Sorry if I misread this, but I get the sense that you read my comment as one with a lot more judgment implied than I intended. I only brought up the "sleep, diet, exercise" stuff to say "yes, it does make sense that something good for an autoimmune condition would be beneficial for mental health". Likewise, I implicitly trusted that you, as someone who clearly recognizes the flaws in the state of nootropics discourse, were not an abuser of tianeptine. Obviously, if tianeptine helped you, then I'm sorry it's being pulled. I'm simply concerned for the many others who are less diligent, who don't even own scales, who don't know the difference between not being depressed and being high, who definitely exist. I'm sorry if I seemed to sideline the harm done by the dreadfully slow pace and seeming incompetence of regulations around psych drugs.

              I suffer from debilitating mental health issues, struggle to find any institutional support with them, earlier gave you my sincere thoughts on nootropics which I've utilized, and don't appreciate the implication that I am assuming that the only people who would use these substances are biohacking big tech employees.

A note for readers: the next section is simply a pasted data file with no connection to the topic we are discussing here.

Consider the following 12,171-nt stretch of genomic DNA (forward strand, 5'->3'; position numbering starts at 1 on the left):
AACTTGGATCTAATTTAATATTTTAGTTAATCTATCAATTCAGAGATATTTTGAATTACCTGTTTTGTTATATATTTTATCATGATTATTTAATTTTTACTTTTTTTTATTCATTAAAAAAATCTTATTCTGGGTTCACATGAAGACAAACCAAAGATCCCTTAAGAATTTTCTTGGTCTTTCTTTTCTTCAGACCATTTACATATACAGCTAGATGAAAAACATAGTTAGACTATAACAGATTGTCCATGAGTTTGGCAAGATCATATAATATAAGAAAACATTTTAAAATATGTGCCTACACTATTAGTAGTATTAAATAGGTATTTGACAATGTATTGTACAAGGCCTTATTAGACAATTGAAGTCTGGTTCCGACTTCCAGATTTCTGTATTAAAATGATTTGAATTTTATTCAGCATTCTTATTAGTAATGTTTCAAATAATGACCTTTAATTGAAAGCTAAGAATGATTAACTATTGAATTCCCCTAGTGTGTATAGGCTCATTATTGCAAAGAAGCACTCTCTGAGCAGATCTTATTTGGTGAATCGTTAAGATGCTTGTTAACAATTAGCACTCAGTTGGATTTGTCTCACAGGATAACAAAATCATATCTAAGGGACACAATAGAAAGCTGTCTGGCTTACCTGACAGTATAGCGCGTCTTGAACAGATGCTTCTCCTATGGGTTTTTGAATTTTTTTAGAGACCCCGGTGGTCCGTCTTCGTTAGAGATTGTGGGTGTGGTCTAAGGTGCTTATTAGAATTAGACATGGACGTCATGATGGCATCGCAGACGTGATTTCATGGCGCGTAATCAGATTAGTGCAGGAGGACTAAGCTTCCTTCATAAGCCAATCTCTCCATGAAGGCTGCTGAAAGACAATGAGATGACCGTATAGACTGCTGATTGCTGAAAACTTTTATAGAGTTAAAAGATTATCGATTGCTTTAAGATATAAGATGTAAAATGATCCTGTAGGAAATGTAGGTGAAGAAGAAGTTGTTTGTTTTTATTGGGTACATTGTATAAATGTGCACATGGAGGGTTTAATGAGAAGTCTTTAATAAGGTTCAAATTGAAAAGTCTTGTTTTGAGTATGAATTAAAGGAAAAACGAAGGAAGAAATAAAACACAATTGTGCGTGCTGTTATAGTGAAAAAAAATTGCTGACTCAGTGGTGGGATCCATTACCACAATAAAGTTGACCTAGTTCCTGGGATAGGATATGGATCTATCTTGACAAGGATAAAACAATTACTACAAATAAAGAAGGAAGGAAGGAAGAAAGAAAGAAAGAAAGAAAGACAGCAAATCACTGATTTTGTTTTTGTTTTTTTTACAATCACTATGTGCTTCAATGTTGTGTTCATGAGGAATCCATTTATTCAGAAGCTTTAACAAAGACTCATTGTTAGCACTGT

1 vote
              1. [2]
                patience_limited
                (edited )
                Link Parent
                My apologies for implying that you were asserting a negative judgment! I crammed in a preemptive response to the common, dismissive "just fix your lifestyle" argument about health that I've seen...

                My apologies for implying that you were asserting a negative judgment!

                I crammed in a preemptive response to the common, dismissive "just fix your lifestyle" argument about health that I've seen on Tildes and elsewhere. You (and u/Merry) didn't explicitly assert this, and I meant no disrespect to your experiences.

                I'm grateful for the mention of black seed oil; it looks interesting for the anti-inflammatory properties alone. I might give it a try, though I'd have to stop using olive leaf extract since there seems to be quite a bit of overlap with oleuropein activity.

                I'm very sorry that you've had to cope with the dire state of mental health treatment, and wish you well in your journey. It's unfortunate the options for treatment are so poorly researched and supported that we're having to experiment on ourselves.

                2 votes
                1. wervenyt
                  Link Parent
                  I appreciate the apology. Been on your side of this exchange before, too.

                  I appreciate the apology. Been on your side of this exchange before, too.